California Riding Magazine • January, 2010

Good Things Take Time
It’s all about the journey.

by Kelley Fielder

With all the goings-on in today’s economy there have been some subtle, yet noticeable changes in the way trainers are running their businesses. Prices of horses are dropping and people are cutting down on shows they are attending. Many people (including my husband) are pleased to see this change, and because business is slower clients are beginning to expect more from their trainers. By holding us accountable and having higher expectations, they will force us to look closely at how we run our businesses and force us to become better trainers.

I am extremely lucky that I have not lost any clients or horses due to the economic downturn. This is because I have held myself and my employees to a high ethical standard. We do not push our clients to attend every horse show. We make our show schedule fit our clients’ individual goals and they appreciate that. The horses appreciate it, too!

Scheduling and organizing my business around my clients’ specific needs keeps everyone more content. Horse and rider combinations that have specific programs designed for their needs obtain better competition results. Through positive reinforcement and goal setting riders learn confidence. My clients understand their strengths and are able to rely on them in the show ring.


Kelley’s students enjoy the journey.


Teaching riders confidence and how to recognize their strengths is really fun. Younger riders especially thrive in this type of learning environment. At the same time, horse and rider teams progress when they are allowed to make mistakes and not feel bad about it. In my 12 years of teaching I have found that every rider is too hard on themselves, including and especially me!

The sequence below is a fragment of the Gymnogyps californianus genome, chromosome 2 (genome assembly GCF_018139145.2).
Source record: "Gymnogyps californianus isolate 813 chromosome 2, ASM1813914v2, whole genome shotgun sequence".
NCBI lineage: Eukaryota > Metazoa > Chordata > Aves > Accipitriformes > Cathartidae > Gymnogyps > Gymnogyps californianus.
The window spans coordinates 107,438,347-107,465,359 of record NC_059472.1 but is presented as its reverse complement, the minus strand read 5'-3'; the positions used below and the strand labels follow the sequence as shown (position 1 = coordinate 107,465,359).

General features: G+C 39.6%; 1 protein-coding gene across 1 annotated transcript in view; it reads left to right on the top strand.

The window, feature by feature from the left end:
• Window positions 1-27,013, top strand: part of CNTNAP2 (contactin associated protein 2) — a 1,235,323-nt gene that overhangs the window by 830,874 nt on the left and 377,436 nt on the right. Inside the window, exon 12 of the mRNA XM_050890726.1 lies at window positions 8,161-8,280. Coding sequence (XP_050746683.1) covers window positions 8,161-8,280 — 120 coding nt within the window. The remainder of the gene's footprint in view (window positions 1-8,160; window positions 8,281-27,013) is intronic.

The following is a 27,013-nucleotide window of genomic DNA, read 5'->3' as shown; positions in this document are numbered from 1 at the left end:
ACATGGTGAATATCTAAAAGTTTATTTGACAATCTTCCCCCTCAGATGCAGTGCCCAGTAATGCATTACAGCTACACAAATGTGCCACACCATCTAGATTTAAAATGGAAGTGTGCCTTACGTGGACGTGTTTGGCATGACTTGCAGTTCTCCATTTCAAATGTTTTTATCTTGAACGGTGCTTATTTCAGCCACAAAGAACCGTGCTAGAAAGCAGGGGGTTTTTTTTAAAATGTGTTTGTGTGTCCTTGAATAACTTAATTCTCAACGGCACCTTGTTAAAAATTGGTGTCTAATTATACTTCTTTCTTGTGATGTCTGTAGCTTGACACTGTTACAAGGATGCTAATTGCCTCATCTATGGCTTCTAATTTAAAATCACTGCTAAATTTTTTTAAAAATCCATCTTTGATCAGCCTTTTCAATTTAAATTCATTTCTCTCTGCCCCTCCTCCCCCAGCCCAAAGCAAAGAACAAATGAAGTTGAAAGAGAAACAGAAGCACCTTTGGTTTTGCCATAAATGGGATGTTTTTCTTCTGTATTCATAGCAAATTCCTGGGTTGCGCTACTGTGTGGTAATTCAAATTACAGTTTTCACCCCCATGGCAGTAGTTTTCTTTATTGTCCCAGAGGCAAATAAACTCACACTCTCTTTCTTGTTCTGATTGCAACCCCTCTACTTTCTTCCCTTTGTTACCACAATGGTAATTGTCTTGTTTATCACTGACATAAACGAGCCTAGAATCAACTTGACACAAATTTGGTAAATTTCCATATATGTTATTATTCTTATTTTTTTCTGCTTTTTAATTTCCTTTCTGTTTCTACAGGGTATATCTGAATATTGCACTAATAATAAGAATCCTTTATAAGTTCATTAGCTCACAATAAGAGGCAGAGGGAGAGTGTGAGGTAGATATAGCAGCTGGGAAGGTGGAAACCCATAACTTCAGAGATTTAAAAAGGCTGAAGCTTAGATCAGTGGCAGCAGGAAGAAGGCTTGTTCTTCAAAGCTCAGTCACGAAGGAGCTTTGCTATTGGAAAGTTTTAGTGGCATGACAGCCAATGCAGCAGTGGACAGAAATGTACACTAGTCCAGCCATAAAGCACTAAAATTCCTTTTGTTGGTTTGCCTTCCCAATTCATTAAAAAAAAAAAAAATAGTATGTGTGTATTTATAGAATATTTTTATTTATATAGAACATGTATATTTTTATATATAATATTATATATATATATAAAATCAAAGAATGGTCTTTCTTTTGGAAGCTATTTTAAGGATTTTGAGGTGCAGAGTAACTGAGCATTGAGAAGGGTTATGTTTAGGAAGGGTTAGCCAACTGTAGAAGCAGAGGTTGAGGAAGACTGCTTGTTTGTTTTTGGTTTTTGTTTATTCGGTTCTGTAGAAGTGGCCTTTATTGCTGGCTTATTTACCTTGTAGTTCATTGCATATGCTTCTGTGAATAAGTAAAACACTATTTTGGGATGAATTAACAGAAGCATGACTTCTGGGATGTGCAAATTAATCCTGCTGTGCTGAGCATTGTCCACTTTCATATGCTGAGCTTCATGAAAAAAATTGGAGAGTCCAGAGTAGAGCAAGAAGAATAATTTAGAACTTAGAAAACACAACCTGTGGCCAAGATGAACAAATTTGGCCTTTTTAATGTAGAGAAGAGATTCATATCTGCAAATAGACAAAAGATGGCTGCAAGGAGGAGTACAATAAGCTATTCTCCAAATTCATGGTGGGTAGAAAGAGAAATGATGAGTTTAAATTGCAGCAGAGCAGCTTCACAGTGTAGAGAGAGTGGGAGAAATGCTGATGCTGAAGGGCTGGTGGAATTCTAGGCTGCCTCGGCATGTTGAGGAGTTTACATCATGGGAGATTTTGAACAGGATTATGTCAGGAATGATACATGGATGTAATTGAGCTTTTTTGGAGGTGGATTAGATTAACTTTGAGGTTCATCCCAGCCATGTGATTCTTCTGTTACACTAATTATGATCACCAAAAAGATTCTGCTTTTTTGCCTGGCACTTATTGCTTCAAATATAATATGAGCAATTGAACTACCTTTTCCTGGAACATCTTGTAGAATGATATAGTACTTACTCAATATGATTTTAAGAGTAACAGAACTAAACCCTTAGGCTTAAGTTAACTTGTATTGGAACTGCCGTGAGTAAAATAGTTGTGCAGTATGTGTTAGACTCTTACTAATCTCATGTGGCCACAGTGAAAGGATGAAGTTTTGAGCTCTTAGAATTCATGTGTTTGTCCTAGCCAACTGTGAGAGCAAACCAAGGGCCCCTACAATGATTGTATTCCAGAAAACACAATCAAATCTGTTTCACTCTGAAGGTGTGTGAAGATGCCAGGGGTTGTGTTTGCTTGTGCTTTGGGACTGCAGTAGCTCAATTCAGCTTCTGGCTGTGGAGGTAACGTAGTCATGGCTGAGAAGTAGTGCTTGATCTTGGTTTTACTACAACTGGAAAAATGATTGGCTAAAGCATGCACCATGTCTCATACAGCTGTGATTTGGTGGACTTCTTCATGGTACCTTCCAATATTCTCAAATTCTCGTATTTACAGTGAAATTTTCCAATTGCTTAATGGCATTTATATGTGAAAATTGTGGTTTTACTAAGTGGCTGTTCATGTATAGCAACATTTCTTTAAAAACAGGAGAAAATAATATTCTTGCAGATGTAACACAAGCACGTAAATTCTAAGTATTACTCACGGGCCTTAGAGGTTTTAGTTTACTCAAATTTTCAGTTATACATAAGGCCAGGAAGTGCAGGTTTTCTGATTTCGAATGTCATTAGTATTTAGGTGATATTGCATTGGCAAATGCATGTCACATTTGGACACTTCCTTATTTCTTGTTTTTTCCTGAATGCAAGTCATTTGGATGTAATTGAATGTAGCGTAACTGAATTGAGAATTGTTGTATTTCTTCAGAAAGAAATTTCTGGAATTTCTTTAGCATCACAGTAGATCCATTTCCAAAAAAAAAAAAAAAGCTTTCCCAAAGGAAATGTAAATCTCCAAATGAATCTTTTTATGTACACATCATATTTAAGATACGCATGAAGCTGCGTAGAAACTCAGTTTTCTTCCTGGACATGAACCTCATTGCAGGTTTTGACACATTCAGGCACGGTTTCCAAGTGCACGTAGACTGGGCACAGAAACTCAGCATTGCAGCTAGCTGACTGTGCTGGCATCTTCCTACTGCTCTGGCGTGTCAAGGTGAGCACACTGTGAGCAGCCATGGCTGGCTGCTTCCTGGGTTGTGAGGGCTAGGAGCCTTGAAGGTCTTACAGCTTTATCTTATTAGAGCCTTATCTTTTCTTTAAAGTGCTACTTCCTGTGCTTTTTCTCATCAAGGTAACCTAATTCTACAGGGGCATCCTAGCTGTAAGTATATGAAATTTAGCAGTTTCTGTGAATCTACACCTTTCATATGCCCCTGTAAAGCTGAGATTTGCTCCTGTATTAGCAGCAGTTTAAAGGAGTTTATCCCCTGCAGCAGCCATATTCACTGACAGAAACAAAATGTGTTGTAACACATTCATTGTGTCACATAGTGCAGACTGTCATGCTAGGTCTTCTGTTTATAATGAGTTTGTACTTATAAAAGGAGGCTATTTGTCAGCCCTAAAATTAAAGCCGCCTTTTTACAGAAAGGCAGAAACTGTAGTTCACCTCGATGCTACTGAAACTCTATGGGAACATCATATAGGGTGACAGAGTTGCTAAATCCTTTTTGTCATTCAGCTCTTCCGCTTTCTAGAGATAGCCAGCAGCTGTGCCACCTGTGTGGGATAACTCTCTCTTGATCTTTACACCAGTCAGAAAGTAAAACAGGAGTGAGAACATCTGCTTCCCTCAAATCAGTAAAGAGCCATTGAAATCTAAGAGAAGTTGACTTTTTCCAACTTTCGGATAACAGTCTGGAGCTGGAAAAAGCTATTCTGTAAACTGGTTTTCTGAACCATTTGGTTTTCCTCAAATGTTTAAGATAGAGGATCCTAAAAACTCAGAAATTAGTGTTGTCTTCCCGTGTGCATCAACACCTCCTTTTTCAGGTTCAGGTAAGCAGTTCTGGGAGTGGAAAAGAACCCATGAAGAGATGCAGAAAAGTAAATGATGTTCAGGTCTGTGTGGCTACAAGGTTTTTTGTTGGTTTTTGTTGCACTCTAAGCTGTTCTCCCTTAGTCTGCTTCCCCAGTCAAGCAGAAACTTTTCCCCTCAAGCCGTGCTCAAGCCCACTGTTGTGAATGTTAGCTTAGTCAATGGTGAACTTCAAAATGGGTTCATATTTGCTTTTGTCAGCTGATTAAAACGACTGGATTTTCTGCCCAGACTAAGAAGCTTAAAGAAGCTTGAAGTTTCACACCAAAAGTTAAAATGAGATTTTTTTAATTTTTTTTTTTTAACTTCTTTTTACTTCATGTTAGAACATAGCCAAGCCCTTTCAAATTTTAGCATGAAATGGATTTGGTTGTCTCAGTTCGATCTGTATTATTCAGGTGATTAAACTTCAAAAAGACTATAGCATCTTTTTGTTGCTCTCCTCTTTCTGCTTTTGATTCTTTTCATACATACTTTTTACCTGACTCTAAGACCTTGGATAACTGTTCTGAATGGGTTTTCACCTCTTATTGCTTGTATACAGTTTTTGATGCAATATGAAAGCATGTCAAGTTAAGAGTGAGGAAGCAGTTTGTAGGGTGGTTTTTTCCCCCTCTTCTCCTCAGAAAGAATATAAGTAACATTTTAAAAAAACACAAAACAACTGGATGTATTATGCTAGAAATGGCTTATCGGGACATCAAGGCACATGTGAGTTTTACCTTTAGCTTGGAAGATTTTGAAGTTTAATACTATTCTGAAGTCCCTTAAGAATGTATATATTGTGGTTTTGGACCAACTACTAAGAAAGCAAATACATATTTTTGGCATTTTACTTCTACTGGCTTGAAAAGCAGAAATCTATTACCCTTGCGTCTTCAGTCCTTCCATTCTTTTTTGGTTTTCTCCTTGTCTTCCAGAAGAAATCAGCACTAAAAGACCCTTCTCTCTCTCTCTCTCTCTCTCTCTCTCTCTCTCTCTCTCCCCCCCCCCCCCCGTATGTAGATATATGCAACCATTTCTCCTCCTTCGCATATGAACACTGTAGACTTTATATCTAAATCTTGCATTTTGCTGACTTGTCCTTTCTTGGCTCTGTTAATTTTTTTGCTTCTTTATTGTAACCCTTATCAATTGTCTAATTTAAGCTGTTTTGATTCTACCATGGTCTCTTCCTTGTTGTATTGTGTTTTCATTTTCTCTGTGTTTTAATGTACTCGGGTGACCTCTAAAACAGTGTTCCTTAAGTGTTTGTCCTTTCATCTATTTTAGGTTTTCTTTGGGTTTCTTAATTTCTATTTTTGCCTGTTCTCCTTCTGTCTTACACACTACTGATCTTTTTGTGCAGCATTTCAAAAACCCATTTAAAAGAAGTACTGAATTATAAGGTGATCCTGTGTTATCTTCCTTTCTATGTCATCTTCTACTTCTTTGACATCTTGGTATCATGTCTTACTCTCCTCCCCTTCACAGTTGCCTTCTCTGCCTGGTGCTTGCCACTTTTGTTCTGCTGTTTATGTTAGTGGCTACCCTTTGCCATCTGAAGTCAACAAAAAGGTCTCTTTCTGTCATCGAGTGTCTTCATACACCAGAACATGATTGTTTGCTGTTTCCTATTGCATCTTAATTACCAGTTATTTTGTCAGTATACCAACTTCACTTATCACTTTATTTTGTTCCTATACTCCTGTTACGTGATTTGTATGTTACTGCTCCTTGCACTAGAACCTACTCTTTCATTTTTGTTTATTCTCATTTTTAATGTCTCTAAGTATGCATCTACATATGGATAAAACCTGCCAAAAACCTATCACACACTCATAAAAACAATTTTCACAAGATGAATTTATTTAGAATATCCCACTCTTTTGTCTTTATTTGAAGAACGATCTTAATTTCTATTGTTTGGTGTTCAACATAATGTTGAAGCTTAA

I was lucky to start riding at the Grand Prix level last year, but before that I would beat myself up for not having progressed to that level. For years I felt defeated because I wasn’t where I wanted to be as a rider. Then, after a lot of soul searching, I realized becoming a great rider doesn’t happen overnight. After realizing this I relaxed a bit and I started enjoying the journey. Well, the journey took me right to the Grand Prix ring!

Learning important lessons like that through riding allows me to be a better instructor. These lessons also apply to life away from the horses and outside of the show ring. We would all like to be at the end of this economic recovery and be back on top again. This, too, will not happen overnight. Instead of feeling defeated and let down, let’s think about the steps to recovery and how do we learn and grow and become better as riders, trainers and people.

Kelley Fielder operates Surfside, LLC, a hunter/jumper training barn located at Ridgemar Equestrian Center in Del Mar. She can be reached at surfsideshowjumping@yahoo.com or
818-522-5639.

Kelley Fielder